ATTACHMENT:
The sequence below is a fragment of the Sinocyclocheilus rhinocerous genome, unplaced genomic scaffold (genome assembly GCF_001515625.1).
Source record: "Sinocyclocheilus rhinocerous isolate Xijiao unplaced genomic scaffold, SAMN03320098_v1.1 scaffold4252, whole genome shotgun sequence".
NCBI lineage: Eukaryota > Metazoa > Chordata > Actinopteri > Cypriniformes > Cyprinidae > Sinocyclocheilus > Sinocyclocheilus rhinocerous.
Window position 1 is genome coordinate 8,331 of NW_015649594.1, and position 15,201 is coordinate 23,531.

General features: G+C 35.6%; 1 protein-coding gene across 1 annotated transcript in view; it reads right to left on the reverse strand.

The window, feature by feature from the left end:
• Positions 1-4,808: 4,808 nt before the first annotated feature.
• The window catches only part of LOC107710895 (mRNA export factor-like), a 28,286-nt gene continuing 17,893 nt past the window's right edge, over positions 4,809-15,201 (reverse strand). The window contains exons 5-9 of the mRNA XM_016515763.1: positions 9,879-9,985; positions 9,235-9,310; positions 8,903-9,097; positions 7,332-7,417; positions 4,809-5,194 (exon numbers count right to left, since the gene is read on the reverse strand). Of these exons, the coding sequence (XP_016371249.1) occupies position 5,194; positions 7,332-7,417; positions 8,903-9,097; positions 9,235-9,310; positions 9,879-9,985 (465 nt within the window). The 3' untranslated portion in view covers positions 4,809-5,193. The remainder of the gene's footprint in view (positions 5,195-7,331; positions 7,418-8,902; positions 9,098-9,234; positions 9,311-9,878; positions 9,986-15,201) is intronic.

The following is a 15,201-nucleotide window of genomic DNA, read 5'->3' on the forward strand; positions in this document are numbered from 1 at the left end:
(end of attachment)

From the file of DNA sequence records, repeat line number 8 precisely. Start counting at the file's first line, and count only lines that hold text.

• The window catches only part of LOC107710895 (mRNA export factor-like), a 28,286-nt gene continuing 17,893 nt past the window's right edge, over positions 4,809-15,201 (reverse strand). The window contains exons 5-9 of the mRNA XM_016515763.1: positions 9,879-9,985; positions 9,235-9,310; positions 8,903-9,097; positions 7,332-7,417; positions 4,809-5,194 (exon numbers count right to left, since the gene is read on the reverse strand). Of these exons, the coding sequence (XP_016371249.1) occupies position 5,194; positions 7,332-7,417; positions 8,903-9,097; positions 9,235-9,310; positions 9,879-9,985 (465 nt within the window). The 3' untranslated portion in view covers positions 4,809-5,193. The remainder of the gene's footprint in view (positions 5,195-7,331; positions 7,418-8,902; positions 9,098-9,234; positions 9,311-9,878; positions 9,986-15,201) is intronic.